Posted by AzBlueMeanie:
It appears that the crazy train has left the station. The GOP's alleged boy genius, Ayn Rand fanboy Rep. Paul Ryan (R-WI), has offered his dystopian Randian vision for America's future.
But Ryan's radical vision is not the most radical. There are crazy people in the House GOP who are even more radical, who don't think that the Flimflam Man does enough damage.
The Republican Study Committee (RSC) has jumped into the fray with their own budget proposal. Think Progress reports, The Most Radical Proposals In The House Conservative Budget:
The Republican Study Committee (RSC), helmed by Chairman Rep. Steve
Scalise (R-LA) released an even more radical plan than the official
House Republican budget, which disproportionately guts programs for low-income Americans while giving even bigger tax cuts
to the wealthiest Americans. The RSC budget purports to eliminate the
deficit in just 4 years and limit total discretionary spending to $950 billion,
the lowest level since 2008. In order to achieve this goal, the RSC
cuts non-defense spending by $6 billion over four years, while the GOP
budget slows spending growth over the same period.
Here are 5 of the most extreme proposals in the budget from the RSC,
of which roughly two-thirds of Republicans in Congress are members:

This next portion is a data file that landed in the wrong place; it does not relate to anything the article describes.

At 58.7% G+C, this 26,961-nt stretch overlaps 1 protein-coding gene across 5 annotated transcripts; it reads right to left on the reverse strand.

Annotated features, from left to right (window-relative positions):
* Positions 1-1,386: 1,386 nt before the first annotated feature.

1. Raise the retirement age to 70. The RSC budget
would delay eligibility for Medicare and Social Security benefits to age
70, while calculating cost-of-living adjustments using chained CPI,
which cuts benefits by $1300 a year for each recipient. Raising the eligibility age for Medicare would force seniors to pay $11.4 billion in extra costs.
2. Reinstate Bush tax cuts. Bush-era tax cuts for the wealthiest Americans have greatly exacerbated income inequality
while doing little for economic growth. As such, President Obama
allowed the tax cuts for people making over $450,000 a year to expire at
the end of 2012. The RSC would reintroduce those tax cuts, eliminating $823 billion in revenue and adding $950 billion back into the deficit over ten years.
3. Freeze all spending for four years. In order to
meet the fantastical goal of eliminating the deficit in four years, the
RSC budget would cap all discretionary spending to $950 billion,
allegedly close to 2008 spending levels but actually around $100 billion
less when adjusted for inflation. It would then freeze all discretionary spending at that level until 2017, when the budget would supposedly be balanced.
4. Eliminates the National Labor Relations Board, the National Endowment for the Arts, and Public Broadcasting.
The RSC budget entirely does away with the NLRB, which oversees labor
practices, the Corporation for Public Broadcasting, which the budget
states is a “government-supported media outlet” against the principles